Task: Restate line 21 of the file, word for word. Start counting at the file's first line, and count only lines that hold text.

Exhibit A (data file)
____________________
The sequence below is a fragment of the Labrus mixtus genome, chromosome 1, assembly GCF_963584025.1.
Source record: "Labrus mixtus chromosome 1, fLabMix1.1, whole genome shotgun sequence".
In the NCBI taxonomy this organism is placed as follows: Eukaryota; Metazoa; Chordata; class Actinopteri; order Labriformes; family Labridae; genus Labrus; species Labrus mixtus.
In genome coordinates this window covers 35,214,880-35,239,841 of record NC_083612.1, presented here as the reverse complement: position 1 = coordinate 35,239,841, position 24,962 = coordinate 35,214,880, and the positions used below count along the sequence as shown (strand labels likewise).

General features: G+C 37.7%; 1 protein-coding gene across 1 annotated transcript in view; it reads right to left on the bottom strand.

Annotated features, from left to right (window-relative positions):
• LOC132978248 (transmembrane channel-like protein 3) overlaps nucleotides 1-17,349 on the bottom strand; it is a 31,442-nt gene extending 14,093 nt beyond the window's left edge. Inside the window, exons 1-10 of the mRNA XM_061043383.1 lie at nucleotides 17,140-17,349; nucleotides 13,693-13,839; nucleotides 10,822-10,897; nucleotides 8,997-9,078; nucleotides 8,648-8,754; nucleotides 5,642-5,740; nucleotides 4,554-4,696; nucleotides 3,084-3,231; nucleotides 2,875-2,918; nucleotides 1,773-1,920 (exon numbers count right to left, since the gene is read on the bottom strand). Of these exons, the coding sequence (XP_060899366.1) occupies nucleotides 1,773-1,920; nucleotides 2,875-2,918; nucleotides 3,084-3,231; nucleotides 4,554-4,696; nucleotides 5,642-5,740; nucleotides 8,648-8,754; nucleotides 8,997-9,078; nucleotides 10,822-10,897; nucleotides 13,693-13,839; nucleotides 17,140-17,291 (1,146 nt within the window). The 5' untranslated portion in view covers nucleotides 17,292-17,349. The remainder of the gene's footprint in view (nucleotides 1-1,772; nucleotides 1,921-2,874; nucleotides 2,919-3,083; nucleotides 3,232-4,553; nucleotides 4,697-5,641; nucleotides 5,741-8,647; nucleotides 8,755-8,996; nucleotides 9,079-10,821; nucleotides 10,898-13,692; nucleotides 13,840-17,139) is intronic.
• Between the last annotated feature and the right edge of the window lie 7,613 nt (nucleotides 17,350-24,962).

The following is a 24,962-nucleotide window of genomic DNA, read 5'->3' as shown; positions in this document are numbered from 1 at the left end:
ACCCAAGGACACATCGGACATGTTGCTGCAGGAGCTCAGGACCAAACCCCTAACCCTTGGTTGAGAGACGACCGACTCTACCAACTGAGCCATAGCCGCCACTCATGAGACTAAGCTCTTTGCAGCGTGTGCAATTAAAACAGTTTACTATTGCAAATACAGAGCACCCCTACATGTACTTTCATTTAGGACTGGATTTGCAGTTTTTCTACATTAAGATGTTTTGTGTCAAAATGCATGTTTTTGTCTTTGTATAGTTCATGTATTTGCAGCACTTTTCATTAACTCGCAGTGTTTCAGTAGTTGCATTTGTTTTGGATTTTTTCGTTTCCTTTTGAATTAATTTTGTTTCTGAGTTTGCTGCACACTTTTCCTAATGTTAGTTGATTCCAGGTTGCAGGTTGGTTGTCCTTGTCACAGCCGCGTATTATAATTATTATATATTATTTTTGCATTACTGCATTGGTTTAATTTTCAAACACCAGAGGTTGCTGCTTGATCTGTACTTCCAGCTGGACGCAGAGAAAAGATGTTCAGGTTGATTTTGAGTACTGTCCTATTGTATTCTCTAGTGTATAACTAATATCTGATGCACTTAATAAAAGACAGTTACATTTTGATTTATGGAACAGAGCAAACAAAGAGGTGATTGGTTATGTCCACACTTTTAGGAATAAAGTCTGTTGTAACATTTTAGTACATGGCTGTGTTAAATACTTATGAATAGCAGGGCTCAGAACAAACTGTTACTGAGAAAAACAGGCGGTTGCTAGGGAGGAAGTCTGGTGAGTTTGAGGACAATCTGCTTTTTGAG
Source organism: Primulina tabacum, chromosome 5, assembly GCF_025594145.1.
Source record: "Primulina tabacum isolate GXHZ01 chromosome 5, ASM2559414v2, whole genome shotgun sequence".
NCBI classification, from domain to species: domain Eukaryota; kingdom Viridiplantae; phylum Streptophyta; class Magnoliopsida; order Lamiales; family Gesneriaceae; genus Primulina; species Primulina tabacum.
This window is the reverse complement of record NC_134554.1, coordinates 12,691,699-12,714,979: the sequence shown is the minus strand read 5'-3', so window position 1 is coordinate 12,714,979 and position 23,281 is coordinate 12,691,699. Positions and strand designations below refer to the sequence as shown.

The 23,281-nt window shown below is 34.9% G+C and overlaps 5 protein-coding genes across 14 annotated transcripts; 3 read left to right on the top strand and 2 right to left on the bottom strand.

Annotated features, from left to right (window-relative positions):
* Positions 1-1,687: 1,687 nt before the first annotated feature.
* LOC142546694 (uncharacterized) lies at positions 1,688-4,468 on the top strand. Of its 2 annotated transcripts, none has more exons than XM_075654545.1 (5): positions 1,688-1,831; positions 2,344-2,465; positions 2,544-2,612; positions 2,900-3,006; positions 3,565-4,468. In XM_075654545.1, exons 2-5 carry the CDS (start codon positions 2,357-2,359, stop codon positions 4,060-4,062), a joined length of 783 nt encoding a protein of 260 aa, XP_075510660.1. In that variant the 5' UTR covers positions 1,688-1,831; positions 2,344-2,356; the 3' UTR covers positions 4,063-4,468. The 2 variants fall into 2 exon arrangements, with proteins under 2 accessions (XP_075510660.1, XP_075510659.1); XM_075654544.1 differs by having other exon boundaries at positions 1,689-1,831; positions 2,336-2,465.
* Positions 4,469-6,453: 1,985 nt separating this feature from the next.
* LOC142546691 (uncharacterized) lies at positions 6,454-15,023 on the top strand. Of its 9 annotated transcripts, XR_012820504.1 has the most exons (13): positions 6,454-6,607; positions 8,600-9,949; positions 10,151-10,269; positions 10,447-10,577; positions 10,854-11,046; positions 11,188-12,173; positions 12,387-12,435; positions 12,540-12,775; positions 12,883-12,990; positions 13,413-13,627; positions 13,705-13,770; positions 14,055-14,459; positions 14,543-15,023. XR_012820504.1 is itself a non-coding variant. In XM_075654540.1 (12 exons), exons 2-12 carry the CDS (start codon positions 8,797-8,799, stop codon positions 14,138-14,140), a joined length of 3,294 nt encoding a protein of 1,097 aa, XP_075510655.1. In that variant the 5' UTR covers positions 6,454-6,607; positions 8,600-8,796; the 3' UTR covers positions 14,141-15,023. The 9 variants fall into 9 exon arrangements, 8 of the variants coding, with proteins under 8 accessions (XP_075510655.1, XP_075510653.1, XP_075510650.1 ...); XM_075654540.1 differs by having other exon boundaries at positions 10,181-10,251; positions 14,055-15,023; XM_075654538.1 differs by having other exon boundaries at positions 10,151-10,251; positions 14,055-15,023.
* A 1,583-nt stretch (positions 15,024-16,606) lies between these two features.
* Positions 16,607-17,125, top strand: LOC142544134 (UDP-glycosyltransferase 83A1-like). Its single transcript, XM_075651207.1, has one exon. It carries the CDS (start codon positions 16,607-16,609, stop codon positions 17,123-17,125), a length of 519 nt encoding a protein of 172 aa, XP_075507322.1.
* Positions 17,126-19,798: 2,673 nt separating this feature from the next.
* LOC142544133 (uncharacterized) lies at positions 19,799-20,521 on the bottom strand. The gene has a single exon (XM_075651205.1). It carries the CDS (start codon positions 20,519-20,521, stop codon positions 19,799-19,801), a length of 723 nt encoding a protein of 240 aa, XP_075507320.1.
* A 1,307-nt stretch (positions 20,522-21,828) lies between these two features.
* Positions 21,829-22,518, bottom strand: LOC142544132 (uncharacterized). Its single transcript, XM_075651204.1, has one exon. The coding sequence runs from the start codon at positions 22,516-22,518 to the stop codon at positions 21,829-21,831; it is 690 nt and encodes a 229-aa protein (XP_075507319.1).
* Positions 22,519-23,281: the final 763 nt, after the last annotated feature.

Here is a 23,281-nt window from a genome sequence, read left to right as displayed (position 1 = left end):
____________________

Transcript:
* A 1,583-nt stretch (positions 15,024-16,606) lies between these two features.